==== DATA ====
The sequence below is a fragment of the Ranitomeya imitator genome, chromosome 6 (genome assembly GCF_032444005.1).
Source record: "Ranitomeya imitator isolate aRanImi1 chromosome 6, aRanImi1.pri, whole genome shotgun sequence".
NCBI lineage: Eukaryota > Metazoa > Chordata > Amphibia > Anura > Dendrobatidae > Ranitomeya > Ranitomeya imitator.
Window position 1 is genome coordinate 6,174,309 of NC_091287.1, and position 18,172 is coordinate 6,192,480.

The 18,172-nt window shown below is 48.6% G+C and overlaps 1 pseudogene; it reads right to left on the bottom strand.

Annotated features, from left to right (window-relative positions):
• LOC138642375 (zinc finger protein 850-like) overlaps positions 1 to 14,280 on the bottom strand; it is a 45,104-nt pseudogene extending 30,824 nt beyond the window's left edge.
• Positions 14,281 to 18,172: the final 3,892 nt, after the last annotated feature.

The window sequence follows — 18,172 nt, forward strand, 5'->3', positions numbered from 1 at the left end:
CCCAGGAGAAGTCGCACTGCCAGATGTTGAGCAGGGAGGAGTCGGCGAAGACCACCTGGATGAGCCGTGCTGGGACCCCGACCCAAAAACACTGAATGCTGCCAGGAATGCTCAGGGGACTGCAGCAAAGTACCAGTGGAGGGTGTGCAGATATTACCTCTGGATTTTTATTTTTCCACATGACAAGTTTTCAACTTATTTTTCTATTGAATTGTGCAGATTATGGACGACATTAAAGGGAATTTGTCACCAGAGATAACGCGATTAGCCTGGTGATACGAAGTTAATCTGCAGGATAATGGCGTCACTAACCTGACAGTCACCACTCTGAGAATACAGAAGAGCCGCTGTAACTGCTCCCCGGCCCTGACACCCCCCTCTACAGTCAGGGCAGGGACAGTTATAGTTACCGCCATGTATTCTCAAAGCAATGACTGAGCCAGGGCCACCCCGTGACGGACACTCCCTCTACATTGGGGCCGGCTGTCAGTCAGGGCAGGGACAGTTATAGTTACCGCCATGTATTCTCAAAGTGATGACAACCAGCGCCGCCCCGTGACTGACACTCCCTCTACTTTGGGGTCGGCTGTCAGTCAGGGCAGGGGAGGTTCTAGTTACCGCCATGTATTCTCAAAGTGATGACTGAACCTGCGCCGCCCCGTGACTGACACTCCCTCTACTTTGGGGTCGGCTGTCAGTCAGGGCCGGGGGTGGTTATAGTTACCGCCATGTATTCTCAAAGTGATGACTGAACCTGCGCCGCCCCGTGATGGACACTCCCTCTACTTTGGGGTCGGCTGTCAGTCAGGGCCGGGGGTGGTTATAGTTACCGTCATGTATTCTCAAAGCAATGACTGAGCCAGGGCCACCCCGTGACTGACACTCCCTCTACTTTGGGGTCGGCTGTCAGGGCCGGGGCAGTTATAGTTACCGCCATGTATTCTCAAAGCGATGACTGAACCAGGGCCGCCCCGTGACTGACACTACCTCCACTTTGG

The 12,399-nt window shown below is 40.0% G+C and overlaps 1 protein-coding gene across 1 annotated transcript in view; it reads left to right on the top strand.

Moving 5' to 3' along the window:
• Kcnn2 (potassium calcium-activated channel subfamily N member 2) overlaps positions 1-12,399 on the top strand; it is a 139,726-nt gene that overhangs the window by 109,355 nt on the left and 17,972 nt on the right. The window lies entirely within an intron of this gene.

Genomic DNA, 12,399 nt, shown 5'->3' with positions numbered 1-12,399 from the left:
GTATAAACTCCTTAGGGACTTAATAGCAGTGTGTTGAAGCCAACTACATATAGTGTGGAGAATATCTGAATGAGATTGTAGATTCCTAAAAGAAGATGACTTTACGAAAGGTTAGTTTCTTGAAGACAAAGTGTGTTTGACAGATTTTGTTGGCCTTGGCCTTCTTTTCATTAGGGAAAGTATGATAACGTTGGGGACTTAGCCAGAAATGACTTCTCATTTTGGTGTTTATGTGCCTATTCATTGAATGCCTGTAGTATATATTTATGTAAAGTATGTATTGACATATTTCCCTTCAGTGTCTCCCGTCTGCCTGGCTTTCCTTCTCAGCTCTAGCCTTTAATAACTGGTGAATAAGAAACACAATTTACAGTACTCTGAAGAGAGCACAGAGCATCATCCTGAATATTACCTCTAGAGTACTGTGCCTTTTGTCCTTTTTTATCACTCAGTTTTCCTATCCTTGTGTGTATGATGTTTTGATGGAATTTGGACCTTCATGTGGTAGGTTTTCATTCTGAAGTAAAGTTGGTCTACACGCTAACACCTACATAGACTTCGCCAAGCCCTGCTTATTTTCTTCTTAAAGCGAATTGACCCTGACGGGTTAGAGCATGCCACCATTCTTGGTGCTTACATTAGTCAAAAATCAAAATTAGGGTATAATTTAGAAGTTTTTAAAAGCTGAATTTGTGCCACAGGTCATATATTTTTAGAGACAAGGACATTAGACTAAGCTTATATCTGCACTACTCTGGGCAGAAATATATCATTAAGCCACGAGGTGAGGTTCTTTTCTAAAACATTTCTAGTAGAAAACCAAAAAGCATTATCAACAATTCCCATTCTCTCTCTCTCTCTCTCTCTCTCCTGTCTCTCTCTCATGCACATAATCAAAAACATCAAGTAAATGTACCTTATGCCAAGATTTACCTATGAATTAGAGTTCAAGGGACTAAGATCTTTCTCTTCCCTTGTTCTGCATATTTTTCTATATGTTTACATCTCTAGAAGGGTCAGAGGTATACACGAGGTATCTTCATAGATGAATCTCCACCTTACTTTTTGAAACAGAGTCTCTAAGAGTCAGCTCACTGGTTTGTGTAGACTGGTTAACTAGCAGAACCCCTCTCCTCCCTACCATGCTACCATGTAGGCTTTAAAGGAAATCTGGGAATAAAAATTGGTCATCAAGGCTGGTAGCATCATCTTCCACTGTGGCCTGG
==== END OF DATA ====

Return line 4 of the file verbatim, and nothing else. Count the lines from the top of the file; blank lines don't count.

Window position 1 is genome coordinate 6,174,309 of NC_091287.1, and position 18,172 is coordinate 6,192,480.